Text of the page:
Robert J. Murney Tribute – Part 2 (6 Months Later)

Six months have passed and I still regularly imagine the hearing the Dr. Murney shuffling his feet down the hallway. We were often the first two to arrive at the clinic in the morning. There was always something comforting about hearing the “Murney Shuffle” as he walked down the hallway. A great symbol of his soft, comforting presence was in the way he walked. On those stressful days, I often long to hear the calming and wise presence that I so closely associated with his walk.

In my office, I have a picture of Dr. Murney with a poem I had written for him before leaving Missouri. I remember his response when he read it; he said, “Maybe I have been an Aman Cara.” Now I look to that picture when I feel stuck. I don’t look for answers because I know he would never give them to me anyway. He was not that type of mentor or friend. Rather, he’d help me find my way. His picture still provides some of that same security these days. I often think I know what he’d say. Sometimes it would be a laugh letting me know he related to my situation. Other times it would be that anger showing he is mad about what I am having to go through. Other times it would be that deep concern allowing me to go further into what I was struggling with. But always, he’d help me find the answers in myself. I never went away disappointed for the time spent with him.

Dr. Murney always avoided getting caught up in trying to do too much or doing things too quickly. He had great patience in waiting for the right time for the growth to occur. He helped me learn this as a therapist. I’ve learned to value that journey needs to be embarked upon to find the right ending. I have even been able to apply this to my teaching, to a great degree. Lessons learned too quickly are often lessons not learned well. However, I still struggle applying this to myself and to many of the leadership roles which I’ve found myself in. So I’m still learning and often think to his modeling of this to try and attain the patience in myself.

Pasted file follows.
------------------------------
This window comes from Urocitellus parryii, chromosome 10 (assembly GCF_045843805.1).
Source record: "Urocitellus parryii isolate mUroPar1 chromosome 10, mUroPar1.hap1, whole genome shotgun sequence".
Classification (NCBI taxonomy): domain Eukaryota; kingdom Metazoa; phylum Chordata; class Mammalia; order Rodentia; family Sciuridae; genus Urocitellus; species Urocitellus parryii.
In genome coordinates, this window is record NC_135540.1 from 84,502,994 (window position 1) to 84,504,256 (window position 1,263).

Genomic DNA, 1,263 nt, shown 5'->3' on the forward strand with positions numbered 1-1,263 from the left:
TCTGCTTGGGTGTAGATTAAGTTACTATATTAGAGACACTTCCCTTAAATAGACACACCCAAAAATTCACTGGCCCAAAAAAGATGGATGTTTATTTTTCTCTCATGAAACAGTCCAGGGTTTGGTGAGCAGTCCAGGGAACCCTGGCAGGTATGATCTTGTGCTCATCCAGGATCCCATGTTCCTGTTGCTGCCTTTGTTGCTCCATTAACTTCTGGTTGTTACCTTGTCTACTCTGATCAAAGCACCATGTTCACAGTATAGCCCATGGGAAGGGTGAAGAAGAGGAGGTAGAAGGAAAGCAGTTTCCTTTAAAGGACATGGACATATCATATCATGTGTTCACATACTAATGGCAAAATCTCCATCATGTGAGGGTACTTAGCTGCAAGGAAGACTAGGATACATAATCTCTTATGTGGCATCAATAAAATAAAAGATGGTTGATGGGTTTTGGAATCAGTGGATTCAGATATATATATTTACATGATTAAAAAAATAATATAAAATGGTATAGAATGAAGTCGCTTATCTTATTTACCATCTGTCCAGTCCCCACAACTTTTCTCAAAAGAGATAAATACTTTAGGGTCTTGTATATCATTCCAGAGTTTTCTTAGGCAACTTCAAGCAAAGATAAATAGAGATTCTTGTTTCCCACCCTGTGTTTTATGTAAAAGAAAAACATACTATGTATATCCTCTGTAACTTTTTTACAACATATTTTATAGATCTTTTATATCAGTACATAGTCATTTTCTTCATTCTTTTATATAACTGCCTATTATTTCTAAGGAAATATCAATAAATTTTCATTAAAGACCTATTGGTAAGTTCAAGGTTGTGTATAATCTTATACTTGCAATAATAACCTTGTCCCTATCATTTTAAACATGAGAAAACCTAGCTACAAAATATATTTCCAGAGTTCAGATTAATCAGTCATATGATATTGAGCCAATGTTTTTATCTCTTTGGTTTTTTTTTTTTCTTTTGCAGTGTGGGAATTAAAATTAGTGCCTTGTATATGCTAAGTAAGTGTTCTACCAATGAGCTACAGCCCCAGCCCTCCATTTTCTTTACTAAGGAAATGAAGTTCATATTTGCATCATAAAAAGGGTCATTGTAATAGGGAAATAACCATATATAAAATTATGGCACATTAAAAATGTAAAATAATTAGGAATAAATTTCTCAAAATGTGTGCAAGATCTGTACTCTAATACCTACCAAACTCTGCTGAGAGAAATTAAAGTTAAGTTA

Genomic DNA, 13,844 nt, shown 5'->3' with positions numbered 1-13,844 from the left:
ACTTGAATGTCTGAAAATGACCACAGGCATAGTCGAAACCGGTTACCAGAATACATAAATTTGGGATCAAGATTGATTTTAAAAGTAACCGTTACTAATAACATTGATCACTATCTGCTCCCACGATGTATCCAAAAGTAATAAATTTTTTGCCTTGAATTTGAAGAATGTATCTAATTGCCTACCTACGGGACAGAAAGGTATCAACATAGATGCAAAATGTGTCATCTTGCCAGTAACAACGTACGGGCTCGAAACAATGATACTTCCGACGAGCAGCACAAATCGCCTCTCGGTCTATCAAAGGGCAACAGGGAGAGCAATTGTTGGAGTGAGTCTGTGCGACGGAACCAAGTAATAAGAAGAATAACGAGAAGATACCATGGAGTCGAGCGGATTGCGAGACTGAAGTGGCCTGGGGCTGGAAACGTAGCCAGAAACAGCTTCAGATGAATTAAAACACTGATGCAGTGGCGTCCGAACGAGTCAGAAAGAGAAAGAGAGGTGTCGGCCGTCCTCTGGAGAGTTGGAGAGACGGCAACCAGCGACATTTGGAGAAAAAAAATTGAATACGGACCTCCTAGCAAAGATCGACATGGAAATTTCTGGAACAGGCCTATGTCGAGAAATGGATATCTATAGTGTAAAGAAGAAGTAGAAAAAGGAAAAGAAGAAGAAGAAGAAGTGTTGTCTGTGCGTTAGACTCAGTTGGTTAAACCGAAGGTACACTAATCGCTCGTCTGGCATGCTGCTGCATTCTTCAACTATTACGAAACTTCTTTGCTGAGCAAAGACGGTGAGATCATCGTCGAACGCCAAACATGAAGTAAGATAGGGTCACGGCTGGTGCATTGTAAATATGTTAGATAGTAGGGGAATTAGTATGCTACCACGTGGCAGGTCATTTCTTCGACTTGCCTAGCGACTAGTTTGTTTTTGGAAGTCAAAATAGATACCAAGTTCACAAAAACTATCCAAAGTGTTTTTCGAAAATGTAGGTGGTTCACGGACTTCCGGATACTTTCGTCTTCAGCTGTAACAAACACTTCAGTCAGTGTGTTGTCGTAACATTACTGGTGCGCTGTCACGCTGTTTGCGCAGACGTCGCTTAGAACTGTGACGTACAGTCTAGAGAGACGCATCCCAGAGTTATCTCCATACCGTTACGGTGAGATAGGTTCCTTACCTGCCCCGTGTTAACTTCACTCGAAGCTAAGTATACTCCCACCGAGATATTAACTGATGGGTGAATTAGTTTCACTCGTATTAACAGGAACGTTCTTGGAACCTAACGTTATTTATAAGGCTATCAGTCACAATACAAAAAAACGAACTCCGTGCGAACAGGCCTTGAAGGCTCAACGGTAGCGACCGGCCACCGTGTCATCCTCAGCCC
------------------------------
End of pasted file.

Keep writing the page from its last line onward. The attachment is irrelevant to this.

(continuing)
Six months and I still often feel the tears well up when I think of him. Six months and he is still part of every conversation with those good friends from Missouri. Six months and I still miss him. But I still feel him caring for me and guiding me. He’s become so much a part of who I’ve become that I think it would be some time before that feeling could go away. We don’t loose people when we live with them as soul mates. They become a part of who we are. We never can loose them because they now are intertwined with our very essence of a person. I see Dr. Murney in the best of me. At times, I’ll see a particular grace in me that I know came from him.

My life, today, is very different than the days I used to spend with Dr. Murney. Now I’m in a role where I often am looked to for leadership and mentoring. At times, I feel the discomfort of my age. I wonder if maybe I am too young to be doing the things that I spend much of my day doing. It’s at these times when I frequently remember the words of encouragement and confidence coming from Dr. Murney. When I lead effectively, I know it comes from those mentors ahead of me that cared about me and believed in me. In each success, I still feel the gratitude that is owed to my mentor, Robert J. Murney.


We dishonor those early influential thinkers in our movement when we turn them into idols. We distort the message they were bringing to us and the message they lived in their lives. I believe (and hope) that if these figures were around today that their harshest critiques would be of the way we over-revere their contributions. We love and honor our heroes when we recognize their humanity. To be revered as an idol or infallible scholar is much less of an honor than to be revered as a human who within all the limitations of being human rose to contribute a unique voice and make an important, though imperfect, contribution worthy of a lasting influence on the history of humankind.

— Louis Hoffman, The Proper Use of Tradition and Scholarly Authority